"Action and reaction, ebb and flow, trial and error, change - this is the rhythm of living. Out of our over-confidence, fear; out of our fear, clearer vision, fresh hope. And out of hope, progress." ~ Bruce Barton (American Author & Politician)
After Sue died, things drastically changed for me. Not in all of typical ways you might think, but, there was change. I imagine that many people, after losing a friend so suddenly (particularly when said friend was only 41), would take inventory on their life to see where changes could be made. After Sue died, I made a lot of promises to myself that never came to fruition. For example, I vowed to quit smoking - that was over two years ago....and here I go, lighting another cigarette. I vowed to start engaging in physical exercise - again, two years ago, not a lick of exercise has been done. I guess these promises were akin to making New Year's resolutions that never actually happen. Frankly, I think Sue would have been disappointed....not in my lack of commitment, but from me thinking I would change these things in my life simply because she died. In fact, she would have been wholly against quitting smoking, something that we tried to accomplish together when she was alive and never succeeded in past the 24 hour mark. At one point we attempted to channel the "just for today" philosophy and would attempt to quit smoking for just one day (with the goal of quitting again the next day, and so on). Yeah, it didn't work, but we had fun trying.
The changes I experienced were a little more philosophical than that. If there was any remaining doubt as to whether god existed or not.....that was finished. Probably unfair to the 'big guy upstairs' should he actually exist as someone dying likely isn't good evidence of his non-existence. But, that was the final nail in the ol' proverbial coffin (no pun intended). There was also a profound understanding that someone could be there one minute and gone the next. This was a lesson I had begun to understand with the loss of my previous relationship (see previous Africa entries); however, he was still alive, just figuratively dead. She was gonzo. And in beginning to understand that this was a reality of life - the understanding that life was extremely short became overtly pronounced.
To say I have wasted many years may be, in fact, a gross understatement. My sister once told me that the secret to life is that you don't know how short it is before you've wasted countless years of your existence. I think she's on to something because I have been kicking my ass over my wasted-years-a-plenty, of which I am solely responsible for. In saying this, I am also extremely grateful I have started to figure this stuff out by 33 rather than 43 or 53 (or never). I am also appreciative of the fact that during the years I didn't have it figured out, I did not produce any children who would have been forced to bear the brunt of my meanderings. If you read my profile, you know that I have admitted to suffering with chronic immaturity. I don't mean the kind where you get drunk and do stupid stuff (which I've done countless times) or the kind where you can't have a normal conversation with another adult or hold down a responsible job and lifestyle - not that kind of immaturity. What I mean is the kind of immaturity that results from not being nurtured in the way you needed as a tiny human, resulting in this kind of internal searching that is never fulfilled or complete (similar to an itch that you cannot scratch). The kind of immaturity that results from having attachment issues that were dealt with poorly (understatement) from an early age. So, wasted years....yeah, I have complied a astounding amount of them.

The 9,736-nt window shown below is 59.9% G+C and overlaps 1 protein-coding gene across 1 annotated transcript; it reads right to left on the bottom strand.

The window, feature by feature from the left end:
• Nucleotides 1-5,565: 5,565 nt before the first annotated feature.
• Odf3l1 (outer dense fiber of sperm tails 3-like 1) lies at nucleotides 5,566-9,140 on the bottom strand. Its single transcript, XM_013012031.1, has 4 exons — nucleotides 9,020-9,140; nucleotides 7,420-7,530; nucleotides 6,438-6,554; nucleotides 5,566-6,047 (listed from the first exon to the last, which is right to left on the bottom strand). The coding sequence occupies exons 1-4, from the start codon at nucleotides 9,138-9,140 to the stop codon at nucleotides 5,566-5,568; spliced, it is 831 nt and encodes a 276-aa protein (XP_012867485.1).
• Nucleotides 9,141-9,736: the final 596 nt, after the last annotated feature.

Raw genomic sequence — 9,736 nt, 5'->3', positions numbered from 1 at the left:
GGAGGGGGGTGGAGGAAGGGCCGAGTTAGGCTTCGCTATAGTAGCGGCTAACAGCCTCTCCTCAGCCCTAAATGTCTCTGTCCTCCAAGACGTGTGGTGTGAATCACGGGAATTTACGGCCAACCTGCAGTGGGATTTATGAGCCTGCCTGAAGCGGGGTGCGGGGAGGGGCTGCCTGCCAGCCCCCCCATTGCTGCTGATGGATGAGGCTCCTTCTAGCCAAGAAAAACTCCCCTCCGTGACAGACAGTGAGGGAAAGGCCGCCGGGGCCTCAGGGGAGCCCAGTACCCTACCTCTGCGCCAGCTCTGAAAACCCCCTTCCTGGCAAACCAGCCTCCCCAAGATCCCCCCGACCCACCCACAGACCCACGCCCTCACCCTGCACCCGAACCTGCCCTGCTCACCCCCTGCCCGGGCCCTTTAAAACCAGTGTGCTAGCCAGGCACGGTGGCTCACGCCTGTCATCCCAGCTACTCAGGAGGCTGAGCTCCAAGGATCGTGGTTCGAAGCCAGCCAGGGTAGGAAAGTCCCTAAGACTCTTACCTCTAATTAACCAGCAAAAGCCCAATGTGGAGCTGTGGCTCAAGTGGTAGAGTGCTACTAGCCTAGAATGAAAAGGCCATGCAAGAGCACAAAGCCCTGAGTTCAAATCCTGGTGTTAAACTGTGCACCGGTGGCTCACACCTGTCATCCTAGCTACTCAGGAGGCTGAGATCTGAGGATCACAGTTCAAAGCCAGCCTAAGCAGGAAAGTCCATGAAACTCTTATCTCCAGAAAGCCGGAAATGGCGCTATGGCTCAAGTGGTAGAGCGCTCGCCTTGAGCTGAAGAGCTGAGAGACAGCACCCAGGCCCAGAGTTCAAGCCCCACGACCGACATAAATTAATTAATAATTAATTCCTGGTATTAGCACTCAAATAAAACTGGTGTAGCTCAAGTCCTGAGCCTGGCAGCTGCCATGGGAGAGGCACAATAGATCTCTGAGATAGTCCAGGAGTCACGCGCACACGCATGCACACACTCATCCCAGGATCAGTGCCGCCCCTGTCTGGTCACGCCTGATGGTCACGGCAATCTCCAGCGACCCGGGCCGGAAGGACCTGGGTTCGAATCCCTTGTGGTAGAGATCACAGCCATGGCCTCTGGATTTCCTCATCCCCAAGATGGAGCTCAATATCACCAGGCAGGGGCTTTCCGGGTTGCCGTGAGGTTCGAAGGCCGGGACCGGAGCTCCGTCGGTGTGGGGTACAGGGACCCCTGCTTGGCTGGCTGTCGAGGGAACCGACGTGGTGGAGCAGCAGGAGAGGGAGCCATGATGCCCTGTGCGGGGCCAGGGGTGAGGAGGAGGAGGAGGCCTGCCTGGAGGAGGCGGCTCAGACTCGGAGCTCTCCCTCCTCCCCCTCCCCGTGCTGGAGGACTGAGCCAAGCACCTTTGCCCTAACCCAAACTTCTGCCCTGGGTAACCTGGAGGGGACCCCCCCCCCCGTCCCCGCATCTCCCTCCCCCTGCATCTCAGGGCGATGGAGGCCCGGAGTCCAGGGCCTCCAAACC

I guess the fundamental evolution that came from Sue's death was my understanding that my life needed to be (and could be) different in order for me to achieve genuine happiness. Rather than bumbling through life randomly (and destructively) I realized that I needed to become an active participant in my life. This realization took awhile to fully set in (awhile meaning at least a year) and took even more time to actually work into my "doing something." I am an idea-person, not an action-person. This was one of the things to change. Dreaming of Africa was also one of the things to change; however, doing that took some deep self evaluation and exploration that traversed many hours of reflection on countless numbers of my combined life experiences. Basically, I had to get to know me and that was hard and unpleasant at times, and enlightening and freeing at other times.
I miss Sue. On my recent annual summer holiday I visited her grave, as I have done every year since her death. I might miss our visit next year if/when I am in Kenya....but, that's jumping ahead of where we are in this story. When I visit her grave, I talk to her - which doesn't make a lot of reasonable sense because I don't believe in heaven, but I do believe in spirits....it makes sense in my head. Sometimes, I talk to her about the changes that have occurred in my existence since her death. Sometimes, I talk to her about how the immense grief of her sudden death, combined with the loss of my former partner at that time, was so intensely painful that I was forced to recognize that actually I survived it. And in that, I was able to make change - gradual change - that was profound and required strength. I got that strength partially from her death and some of that strength has gone into my developing journey to Africa. And for that, I am grateful.